I have been asked by Hannah to provide a précis of my life and my reasons for volunteering for this group; a daunting task indeed, but not as frightening as her request for a photograph!
I was born in Woolwich, London, but now live in Pontefract, West Yorkshire with my wife, who was a Naval Nurse and now works for the Miscarriage Association in Wakefield. We have 3 rather long sons, who have fled, but one seems to be on elastic as he usually works abroad and returns after contracts.
My background is as a Royal Navy Medical Technician, a role that I enjoyed between the ages of 15 and 40. In retrospect, I enjoyed all of it, and the variety of roles I fulfilled. These included those of a paramedic, radiographer, joint services rock climbing instructor, outdoor development tutor, practice manager and lecturer.
During my service, I enjoyed secondments to the Royal Marines Training Centre and a six year deployment to the Queen Elizabeth Military Hospital in Woolwich, a garrison town for the Royal Artillery, which was where I was born, and the reason for joining the RN in the first place.
Upon leaving the RN, I completed an MA in Health Services Studies at the Nuffield Institute for Health, Leeds and several academic courses since, which included a Postgraduate Certificate in Health Research at Leeds Medical School.
I am now self employed with my own computer services company: http://www.mach4cs.co.uk and enjoy alpine skiing, rock climbing and crawling up hills slowly, computers, photography and painting (art, not decorating). I try to prolong my life by visiting the gym regularly, but I think it has the opposite effect.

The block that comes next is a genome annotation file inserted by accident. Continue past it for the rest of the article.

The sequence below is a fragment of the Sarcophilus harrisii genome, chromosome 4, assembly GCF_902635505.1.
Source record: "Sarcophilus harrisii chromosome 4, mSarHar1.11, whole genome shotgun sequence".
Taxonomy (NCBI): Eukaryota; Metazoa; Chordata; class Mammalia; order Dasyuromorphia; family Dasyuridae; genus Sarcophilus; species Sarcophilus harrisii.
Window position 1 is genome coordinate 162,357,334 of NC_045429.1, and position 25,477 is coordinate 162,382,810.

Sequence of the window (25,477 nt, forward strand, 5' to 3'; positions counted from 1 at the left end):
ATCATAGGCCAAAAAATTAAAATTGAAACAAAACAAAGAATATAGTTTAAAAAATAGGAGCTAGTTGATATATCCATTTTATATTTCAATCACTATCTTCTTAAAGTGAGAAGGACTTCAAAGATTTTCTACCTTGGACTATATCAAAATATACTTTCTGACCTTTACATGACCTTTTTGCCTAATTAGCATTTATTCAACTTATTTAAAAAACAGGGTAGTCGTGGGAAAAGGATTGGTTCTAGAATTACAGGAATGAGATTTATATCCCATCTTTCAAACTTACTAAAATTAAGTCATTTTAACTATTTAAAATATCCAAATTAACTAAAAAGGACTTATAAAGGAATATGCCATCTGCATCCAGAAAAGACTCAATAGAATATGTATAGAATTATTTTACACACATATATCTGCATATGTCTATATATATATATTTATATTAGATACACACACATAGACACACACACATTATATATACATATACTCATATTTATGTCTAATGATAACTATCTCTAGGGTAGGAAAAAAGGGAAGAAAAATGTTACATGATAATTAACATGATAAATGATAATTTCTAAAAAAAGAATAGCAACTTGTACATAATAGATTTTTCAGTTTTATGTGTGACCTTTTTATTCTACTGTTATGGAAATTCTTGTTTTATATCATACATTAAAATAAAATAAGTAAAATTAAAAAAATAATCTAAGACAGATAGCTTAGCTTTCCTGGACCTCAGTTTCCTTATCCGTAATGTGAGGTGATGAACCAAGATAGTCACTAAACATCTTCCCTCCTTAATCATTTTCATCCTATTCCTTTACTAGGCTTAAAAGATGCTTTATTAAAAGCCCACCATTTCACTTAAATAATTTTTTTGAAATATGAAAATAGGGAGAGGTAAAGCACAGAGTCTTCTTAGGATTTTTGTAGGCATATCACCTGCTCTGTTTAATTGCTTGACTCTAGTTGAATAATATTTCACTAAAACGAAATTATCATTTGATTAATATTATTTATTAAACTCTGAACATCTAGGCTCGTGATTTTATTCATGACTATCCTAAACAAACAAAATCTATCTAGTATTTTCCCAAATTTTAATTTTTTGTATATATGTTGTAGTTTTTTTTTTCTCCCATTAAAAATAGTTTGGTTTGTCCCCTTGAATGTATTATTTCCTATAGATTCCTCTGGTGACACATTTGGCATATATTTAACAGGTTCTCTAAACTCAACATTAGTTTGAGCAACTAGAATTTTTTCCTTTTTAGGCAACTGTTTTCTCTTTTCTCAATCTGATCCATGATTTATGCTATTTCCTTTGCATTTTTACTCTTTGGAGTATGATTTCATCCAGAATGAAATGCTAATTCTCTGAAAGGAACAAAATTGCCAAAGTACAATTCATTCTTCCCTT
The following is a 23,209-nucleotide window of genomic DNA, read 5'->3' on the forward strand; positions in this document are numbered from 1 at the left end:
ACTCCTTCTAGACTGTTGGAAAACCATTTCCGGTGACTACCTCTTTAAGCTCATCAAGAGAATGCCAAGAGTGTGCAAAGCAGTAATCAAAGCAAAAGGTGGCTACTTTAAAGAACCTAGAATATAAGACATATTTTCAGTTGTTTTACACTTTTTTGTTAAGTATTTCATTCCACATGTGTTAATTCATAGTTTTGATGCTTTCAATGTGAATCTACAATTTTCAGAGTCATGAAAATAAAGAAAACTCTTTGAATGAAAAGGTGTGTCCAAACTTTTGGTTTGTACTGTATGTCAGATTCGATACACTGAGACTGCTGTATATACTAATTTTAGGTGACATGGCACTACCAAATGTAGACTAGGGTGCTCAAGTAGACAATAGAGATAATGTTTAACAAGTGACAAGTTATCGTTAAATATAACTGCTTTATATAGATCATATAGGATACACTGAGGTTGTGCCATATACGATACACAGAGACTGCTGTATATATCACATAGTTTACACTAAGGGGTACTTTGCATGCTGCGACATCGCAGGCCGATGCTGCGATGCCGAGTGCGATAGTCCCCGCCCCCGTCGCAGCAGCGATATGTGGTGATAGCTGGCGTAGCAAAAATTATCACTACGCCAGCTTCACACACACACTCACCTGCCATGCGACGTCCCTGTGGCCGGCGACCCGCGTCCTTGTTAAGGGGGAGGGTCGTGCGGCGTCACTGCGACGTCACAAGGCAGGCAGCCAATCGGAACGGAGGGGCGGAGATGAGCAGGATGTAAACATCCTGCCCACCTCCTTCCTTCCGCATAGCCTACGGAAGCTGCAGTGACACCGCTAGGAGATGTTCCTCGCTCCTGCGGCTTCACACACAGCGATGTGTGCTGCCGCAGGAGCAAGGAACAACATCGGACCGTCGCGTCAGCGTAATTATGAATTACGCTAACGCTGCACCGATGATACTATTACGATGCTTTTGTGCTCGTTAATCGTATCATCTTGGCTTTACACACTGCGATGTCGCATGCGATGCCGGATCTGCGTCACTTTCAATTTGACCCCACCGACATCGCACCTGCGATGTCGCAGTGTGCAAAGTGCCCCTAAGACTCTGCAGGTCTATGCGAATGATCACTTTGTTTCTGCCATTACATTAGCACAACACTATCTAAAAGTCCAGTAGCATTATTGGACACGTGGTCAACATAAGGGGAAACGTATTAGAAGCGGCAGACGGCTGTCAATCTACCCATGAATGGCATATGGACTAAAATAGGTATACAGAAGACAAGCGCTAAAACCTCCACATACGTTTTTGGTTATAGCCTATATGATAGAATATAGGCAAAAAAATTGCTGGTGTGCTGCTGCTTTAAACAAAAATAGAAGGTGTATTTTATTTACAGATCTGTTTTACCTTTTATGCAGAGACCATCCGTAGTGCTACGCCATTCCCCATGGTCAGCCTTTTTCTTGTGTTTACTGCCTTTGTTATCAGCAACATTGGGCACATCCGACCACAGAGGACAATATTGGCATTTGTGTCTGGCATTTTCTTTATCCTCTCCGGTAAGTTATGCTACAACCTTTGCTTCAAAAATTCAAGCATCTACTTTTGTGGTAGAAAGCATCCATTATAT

A service pal, who I have known since 1968, recently moved into the Sheffield area and is now the Chair of the Motor Neurone Disease Association in Sheffield and invited me to watch the superb documentary; I am Breathing, by Neil Platt, and also attend the SITraN open day this year. I was fascinated by the research undertaken at SITran and hoped that I could utilise my research training for the benefit of the centre and those who rely upon it for the discovery of facts about MND, hopefully to alleviate its effects and progress towards its cure and/or eradication.
I hope that I am able to contribute effectively towards the work of SITraN and look forward to learning more about the disease processes involved.
Sheffield are undertaking a research study to develop a new head support called ‘HeadUp’ in collaboration with people living with MND, their families and the MND healthcare professionals. The project is currently recruiting participants to evaluate the new device over a four week period to establish whether the new collar is acceptable and meet individual’s needs. One of the design team Andrew Stanton attended the September 2013 meeting to demonstrate the collar prototype and explain to the group about the process of developing a new design such as this.
On September 17th 2013 over a 100 members of the public were invited to attend SITraN to find out more about the research that is taking place in the department, meet the researchers and look around the facilities. Workstations were set up for Dementia, laboratory work, Clinical work taking place in MND and also patient and public involvement work including the Sheffield MND Research Advisory Group. Charity bodies were represented at the day and it was deemed a successful event which enabled members of the public to gain a greater understanding of the work being done and how they are able to get involved.
The Duke signing the charter has had a mention in the Derby Evening Telegraph here’s the link.
The Duke said ” I am delighted to support this wonderful and highly important campaign’. The charter has been put together by theMotor Neurone Disease Association and has been signed by over 10,000 people.